(AF) the largest city. It was reported that Mendelian disorders
found in Palestinian Arabs are not uniformly distributed
among different geographic regions, ‘‘each of the villages may
be considered as a small isolate’’ [Zlotogora, 1997; Zlotogora,
2002]. Notably, with regard to the G72/G30 region, our
comparison of the patients from various places of dwelling
(AF, BL, and BS) revealed significant differences in the individual SNP genotype/allele frequency as well as in the haplotype frequency (web Table VI, VII respectively; in the
supplementary material).
The frequencies of individual SNP alleles transmitted and
non-transmitted to affected children were compared using
HRR and TDT (Fig. 2). TDT estimates based on minimal
nuclear families—family trios—offer an efficient way to detect
LD between a marker and a disease susceptibility gene. These
tests are similar, although the TDT, unlike HRR, focuses on
linkage rather than association, while both aspects should be
taken into account in research on a complex disorder [Ewens
and Spielman, 1995]. The SNPs of blocks Ia and II did not show
clear-cut transmission disequilibrium in the family samples,
however M20, the telomeric SNP of block Ib, exhibited
significant disequilibrium in allelic transmission (over-transmission of the A nucleotide) by both HRR and TDT in the AF
sample. The result significance is preserved after Bonferroni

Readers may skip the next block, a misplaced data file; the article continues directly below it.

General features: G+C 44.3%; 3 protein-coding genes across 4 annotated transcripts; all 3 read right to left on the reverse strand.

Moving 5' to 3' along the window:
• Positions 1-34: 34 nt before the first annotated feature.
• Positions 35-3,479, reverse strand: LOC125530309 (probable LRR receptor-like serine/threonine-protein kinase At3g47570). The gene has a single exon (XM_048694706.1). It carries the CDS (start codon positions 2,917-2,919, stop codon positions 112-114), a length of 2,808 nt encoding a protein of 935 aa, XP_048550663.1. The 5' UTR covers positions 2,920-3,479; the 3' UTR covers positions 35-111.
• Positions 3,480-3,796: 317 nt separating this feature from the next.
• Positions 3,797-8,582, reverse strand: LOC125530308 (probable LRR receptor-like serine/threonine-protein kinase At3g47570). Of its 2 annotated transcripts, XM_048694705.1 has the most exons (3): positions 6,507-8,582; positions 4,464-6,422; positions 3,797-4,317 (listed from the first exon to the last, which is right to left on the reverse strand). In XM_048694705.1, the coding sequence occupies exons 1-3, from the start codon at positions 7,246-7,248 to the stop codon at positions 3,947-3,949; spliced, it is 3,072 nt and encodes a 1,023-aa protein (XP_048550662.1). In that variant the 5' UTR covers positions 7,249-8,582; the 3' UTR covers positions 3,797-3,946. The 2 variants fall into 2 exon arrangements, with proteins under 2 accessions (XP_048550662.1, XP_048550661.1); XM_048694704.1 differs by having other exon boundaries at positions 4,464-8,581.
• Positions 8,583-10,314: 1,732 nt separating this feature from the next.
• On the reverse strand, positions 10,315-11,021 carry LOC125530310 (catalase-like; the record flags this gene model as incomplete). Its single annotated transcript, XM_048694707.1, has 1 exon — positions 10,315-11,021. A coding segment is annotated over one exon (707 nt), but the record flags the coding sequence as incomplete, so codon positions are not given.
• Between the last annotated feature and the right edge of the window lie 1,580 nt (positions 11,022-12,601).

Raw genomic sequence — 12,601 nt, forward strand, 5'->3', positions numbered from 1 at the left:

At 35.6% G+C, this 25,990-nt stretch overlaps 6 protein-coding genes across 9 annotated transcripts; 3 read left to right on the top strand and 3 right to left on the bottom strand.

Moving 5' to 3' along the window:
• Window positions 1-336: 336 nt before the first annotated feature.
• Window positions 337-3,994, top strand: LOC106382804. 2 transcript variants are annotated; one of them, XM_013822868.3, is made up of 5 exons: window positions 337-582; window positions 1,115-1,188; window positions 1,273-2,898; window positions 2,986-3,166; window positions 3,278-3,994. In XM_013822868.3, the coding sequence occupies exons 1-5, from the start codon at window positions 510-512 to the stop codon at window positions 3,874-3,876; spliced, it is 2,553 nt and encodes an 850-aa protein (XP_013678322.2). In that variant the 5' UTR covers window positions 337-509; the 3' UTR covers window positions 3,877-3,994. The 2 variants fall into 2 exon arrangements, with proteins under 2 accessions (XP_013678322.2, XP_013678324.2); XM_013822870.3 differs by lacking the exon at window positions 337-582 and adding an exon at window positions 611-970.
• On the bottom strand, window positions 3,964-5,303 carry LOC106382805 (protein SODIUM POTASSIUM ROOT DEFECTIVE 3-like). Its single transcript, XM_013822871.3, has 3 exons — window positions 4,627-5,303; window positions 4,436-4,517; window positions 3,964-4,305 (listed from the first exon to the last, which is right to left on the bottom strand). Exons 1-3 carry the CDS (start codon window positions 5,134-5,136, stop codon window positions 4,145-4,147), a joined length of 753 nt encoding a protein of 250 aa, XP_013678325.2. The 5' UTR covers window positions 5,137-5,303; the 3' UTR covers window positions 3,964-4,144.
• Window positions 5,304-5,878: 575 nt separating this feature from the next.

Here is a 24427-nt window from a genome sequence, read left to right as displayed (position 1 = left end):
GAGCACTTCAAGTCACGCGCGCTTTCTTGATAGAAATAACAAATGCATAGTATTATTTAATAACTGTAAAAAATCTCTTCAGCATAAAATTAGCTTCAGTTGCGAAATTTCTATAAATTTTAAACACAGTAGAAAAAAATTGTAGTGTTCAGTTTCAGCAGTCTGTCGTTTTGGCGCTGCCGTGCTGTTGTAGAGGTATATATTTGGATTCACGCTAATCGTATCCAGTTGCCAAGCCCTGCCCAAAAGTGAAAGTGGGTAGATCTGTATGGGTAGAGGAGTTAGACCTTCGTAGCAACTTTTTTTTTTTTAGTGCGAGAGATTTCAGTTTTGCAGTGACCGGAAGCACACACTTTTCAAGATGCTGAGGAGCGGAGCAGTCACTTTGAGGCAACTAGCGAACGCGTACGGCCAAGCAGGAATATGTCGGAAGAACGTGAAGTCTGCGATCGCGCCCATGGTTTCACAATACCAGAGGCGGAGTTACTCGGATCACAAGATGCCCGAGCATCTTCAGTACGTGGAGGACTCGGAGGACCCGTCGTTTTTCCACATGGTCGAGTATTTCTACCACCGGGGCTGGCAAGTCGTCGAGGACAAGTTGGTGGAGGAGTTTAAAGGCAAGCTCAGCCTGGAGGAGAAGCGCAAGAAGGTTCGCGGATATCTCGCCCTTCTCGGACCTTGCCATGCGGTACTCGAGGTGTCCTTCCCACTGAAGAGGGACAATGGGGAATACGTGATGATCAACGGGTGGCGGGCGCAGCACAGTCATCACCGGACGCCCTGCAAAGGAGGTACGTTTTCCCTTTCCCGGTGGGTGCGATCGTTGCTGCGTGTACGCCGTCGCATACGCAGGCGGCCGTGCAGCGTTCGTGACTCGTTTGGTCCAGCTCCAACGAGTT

correction taking into account the number of SNPs and the
inter-SNP correlation level (data not shown). The M20 SNP is
located near the 50 end of the G30 gene but outside the G72
gene. The G30 gene may regulate the G72 mRNA, a phenomenon described for other sense/antisense gene pairs [Yelin
et al., 2003].
Multilocus association tests were performed using the
haplotype FBAT statistics. This family-based statistics is
robust to population admixture and can handle unknown
haplotype phase in family trios [Horvath et al., 2004].
Haplotype Ib-1, that was found to be associated with schizophrenia in AF family sample, includes the A nucleotide at M20.
In addition, there was found an excess of haplotype II-1, in
affected family members, although not significantly. This
finding can be attributed to LD observed between M20 and the
SNPs of block II in the patient samples. Intriguingly, the very
same I-1 haplotype is the haplotype associated with schizophrenia in Ashkenazi Jews [Korostishevsky et al., 2004. To
elucidate the relation between above mentioned findings we
performed the haplotype FBAT statistics for extended M20-II
block of SNPs: M20-M21-M22-M23 (data not shown). A single
haplotype of this extended block, the A nucleotide at M20 in
addition to the II-1 alleles (A-C-A-T), demonstrates significant
association in AF families: Z ¼ 2.197, P ¼ 0.028.
This implies a common risk factor for schizophrenia
susceptibility in the G72/G30 region among Ashkenazi Jews
and Arabs. However, the involvement of this factor in
schizophrenia susceptibility differs between various ethnic
groups of Palestinian Arabs. Our findings may reflect a
common history of Jews and Arabs before the dispersion of
the Jews following the Roman conquest. Studies of classical
genomic markers, HLA, RFLPs, mitochondrial, and Y chromosome markers, as well as disease-related mutations disclosed
genetic affinities between these two populations [Hammer
et al., 2000; Nebel et al., 2000; Thomas et al., 2000].
G72 Association to Schizophrenia in Palestinians
ACKNOWLEDGMENTS
This work was supported in part by Adams Super Center for
Brain Studies, Tel Aviv University (R.N.). Genotyping was
performed at the Genome Knowledge Center at the Weizmann
Institute of Science, supported by the Israel Ministry of Science
and Crown Human Genome Center.